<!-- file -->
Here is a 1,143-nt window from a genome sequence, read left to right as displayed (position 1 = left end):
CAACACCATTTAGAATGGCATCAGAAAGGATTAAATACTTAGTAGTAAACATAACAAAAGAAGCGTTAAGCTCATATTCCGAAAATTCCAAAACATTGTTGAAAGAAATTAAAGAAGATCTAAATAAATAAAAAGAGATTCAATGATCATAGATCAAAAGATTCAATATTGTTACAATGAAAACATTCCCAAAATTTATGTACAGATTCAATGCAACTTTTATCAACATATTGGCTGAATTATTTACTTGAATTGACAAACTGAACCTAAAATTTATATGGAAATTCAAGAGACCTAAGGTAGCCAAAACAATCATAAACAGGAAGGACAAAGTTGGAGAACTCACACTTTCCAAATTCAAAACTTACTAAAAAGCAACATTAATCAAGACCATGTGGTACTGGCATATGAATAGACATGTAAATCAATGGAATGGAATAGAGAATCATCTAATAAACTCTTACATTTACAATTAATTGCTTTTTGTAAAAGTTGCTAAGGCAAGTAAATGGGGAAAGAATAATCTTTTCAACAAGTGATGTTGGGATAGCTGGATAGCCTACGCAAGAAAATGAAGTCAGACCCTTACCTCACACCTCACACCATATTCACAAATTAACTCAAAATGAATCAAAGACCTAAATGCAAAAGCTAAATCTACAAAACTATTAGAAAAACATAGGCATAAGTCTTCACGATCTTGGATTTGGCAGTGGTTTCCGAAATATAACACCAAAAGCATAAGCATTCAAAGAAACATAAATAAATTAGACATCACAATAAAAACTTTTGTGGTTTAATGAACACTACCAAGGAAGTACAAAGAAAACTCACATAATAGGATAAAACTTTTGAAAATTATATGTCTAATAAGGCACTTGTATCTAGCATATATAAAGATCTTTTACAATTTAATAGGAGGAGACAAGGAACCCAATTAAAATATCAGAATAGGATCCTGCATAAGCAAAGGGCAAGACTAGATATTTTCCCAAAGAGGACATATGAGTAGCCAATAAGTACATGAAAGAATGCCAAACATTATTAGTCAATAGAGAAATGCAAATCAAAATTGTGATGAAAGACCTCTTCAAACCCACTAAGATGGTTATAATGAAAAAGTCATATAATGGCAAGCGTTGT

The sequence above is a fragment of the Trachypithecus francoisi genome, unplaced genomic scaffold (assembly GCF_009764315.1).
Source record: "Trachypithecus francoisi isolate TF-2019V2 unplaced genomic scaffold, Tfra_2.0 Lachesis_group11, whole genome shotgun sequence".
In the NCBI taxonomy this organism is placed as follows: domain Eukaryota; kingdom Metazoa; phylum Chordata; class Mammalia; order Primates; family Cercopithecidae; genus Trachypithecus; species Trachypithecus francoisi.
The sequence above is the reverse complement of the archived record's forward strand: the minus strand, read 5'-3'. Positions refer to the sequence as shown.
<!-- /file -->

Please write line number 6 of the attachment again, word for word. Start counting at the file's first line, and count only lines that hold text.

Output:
The sequence above is the reverse complement of the archived record's forward strand: the minus strand, read 5'-3'. Positions refer to the sequence as shown.